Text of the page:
The Redskins’ highlight reel is pretty short since Joe Gibbs first retired in 1993. Two playoff wins, to be exact — one less than in their ’91 championship season. Even their 41-10 win over the Jaguars on Sunday was marred by injuries to Robert Griffin III (serious) and DeSean Jackson (less so), which tells you all you need to know about the franchise’s Overall Karma.
But the victory did produce one cool stat. The Redskins became just the second team since 1940 to (a.) score 40 points; (b.) rack up 10 sacks and (c.) outgain their opponent by more than 300 yards (in their case, 301 — 449-148). The other team? The ’61 Bears in their season finale against the expansion Vikings. Here’s the box score of that game if you want to look it over.
A couple of things jump out at you. First, the quarterback the Bears sacked 10 times was Hall of Famer Fran Tarkenton. Yes, Scramblin’ Fran was more like Scrambled Eggs Fran on that day. But he picked himself up off the ground, again and again, and threw four touchdown passes, one in each quarter. Has any quarterback ever thrown four TD passes in a game in which he was sacked 10 times? Not that I can find. This was one tough guy. (Oh, and by the way, he was a rookie that year.)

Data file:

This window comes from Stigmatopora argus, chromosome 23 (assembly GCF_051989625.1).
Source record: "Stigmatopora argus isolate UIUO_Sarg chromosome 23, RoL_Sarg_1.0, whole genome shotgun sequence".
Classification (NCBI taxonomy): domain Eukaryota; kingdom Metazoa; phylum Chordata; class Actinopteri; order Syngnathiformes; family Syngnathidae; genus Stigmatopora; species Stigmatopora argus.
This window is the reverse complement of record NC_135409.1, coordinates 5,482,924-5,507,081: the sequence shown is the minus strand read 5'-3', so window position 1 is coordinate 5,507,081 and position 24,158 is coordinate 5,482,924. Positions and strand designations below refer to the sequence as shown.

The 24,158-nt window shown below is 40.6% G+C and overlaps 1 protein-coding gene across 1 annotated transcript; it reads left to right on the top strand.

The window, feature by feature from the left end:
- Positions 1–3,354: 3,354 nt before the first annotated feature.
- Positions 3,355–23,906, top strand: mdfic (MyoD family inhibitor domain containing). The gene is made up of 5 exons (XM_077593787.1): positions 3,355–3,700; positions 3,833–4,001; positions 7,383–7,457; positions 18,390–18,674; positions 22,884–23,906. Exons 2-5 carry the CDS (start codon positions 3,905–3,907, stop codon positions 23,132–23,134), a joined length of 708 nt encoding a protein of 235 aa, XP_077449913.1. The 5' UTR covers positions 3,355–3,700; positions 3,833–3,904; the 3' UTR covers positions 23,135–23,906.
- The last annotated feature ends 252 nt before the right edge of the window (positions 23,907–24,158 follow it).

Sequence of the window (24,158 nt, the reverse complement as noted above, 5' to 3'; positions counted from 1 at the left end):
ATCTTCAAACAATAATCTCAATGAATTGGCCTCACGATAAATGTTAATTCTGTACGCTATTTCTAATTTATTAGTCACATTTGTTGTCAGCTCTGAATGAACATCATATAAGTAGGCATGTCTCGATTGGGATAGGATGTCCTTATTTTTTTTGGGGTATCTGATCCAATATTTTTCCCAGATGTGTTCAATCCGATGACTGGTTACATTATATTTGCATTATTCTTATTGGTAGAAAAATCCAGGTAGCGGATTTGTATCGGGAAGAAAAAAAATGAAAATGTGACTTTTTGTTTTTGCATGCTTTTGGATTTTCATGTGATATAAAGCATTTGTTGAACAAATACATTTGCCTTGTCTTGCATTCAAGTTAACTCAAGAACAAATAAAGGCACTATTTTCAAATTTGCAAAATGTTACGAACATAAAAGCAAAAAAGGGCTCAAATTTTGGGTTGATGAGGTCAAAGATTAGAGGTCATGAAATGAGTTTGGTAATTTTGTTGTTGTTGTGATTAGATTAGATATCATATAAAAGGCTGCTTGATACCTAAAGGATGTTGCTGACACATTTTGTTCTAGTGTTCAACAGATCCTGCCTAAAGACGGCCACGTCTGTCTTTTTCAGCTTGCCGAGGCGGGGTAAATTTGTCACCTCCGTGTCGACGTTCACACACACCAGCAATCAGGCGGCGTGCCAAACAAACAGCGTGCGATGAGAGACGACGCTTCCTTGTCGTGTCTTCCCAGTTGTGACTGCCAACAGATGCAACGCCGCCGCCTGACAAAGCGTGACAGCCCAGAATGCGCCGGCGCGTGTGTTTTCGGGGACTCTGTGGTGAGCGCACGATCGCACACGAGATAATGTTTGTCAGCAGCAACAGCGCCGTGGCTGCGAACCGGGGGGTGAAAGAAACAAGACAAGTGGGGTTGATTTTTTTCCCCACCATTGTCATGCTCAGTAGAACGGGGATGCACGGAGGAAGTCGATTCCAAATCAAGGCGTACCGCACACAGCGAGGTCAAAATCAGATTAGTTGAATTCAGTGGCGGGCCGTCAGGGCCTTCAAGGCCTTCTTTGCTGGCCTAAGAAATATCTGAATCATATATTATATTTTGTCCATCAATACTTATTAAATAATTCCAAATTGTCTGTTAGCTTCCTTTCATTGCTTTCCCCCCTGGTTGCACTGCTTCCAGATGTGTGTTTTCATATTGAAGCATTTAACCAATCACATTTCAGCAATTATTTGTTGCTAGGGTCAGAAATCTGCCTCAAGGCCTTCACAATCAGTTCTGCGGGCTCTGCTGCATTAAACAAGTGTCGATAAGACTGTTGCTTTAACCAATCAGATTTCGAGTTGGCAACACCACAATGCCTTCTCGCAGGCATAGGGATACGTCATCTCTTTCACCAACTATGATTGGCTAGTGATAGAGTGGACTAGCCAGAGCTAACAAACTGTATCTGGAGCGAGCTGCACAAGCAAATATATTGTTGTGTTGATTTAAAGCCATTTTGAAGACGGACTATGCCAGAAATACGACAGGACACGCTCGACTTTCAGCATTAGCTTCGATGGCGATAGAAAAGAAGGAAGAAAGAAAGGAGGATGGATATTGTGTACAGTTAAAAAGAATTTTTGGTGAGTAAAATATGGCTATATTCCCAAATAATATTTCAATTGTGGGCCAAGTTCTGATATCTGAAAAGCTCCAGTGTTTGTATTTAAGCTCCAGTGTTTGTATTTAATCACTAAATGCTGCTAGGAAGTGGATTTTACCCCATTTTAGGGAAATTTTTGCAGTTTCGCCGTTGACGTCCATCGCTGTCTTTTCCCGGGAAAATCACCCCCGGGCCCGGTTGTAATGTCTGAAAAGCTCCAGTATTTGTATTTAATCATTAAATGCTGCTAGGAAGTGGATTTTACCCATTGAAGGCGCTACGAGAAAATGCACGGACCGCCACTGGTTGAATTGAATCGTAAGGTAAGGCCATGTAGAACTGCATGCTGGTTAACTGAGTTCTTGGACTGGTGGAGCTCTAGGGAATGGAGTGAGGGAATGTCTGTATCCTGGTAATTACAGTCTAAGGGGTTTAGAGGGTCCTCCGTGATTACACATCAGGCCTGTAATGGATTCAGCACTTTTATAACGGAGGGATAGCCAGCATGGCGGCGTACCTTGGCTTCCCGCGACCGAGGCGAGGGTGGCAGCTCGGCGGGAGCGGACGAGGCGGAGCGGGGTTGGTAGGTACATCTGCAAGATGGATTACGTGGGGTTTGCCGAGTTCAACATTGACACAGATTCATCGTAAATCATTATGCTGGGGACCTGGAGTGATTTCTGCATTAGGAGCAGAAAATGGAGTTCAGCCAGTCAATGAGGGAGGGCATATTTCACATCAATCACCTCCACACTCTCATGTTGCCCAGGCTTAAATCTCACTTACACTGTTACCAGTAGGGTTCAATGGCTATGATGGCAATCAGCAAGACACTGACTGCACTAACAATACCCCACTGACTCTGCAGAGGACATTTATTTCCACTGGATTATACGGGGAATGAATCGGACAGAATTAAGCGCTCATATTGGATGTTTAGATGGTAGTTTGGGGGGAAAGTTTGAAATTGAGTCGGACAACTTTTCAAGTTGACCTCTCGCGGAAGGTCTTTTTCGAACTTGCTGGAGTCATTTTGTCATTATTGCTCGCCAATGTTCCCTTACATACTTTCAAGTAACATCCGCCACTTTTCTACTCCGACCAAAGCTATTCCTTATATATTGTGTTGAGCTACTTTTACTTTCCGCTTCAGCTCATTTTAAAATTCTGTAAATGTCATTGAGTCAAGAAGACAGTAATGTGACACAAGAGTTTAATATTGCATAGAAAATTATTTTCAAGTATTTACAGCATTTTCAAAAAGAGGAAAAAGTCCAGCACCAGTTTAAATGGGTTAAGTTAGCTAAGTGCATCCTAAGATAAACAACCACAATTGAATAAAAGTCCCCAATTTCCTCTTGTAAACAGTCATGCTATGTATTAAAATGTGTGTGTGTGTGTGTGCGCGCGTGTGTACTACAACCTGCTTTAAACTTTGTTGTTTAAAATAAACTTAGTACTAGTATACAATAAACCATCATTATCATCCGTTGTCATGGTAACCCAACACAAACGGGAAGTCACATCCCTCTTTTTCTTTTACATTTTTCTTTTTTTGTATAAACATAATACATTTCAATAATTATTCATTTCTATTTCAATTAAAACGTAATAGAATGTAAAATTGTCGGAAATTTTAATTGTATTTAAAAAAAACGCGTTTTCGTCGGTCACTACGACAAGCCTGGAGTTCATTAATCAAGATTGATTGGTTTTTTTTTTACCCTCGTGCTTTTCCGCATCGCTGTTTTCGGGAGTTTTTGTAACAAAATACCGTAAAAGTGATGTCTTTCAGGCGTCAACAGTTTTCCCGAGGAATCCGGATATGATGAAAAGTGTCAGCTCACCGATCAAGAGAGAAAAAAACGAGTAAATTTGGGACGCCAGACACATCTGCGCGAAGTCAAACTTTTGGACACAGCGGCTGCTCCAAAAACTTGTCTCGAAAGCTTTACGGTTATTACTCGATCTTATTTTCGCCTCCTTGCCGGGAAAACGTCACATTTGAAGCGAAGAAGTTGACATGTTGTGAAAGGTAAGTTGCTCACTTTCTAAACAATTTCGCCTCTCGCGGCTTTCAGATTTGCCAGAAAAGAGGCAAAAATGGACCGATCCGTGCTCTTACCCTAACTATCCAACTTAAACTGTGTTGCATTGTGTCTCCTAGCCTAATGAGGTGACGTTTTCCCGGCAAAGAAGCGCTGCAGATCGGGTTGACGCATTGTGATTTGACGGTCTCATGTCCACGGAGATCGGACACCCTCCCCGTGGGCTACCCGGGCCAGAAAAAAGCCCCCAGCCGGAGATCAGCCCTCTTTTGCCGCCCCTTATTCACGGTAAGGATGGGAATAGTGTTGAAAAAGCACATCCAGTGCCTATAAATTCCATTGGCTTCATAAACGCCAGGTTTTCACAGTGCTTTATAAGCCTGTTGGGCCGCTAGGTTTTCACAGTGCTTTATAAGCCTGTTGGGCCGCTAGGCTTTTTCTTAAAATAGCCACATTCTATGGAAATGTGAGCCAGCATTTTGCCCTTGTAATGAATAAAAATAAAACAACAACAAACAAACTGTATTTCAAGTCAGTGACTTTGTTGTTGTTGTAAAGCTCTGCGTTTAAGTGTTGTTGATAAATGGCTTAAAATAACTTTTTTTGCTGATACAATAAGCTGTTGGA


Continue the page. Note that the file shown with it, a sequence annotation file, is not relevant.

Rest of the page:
Second, another Hall of Famer, the Vikes’ Hugh McElhenny, opened the scoring with an 81-yard punt return for a touchdown. Hurryin’ Hugh was just two weeks shy of his 33rd birthday. How many players that old have had a punt return that long for a TD? Answer: three. (The others were the Raiders’ 35-year-old Tim Brown in this game and the Redskins’ 33-year-old Eric Metcalf in this game.) So at the time, McElhenny was the oldest — and would remain so for almost four decades.
The most interesting thing about this game, though — for our purposes, anyway — can’t be found in the box score. One of George Halas’ assistants on that Bears’ coaching staff, you see, was George Allen. And who is the general manager of the Redskins team that just whacked the Jaguars? His son, Bruce. You can’t make this stuff up. Only two 40/10/300 games in the last 75 seasons, and they’re both in the Allen family.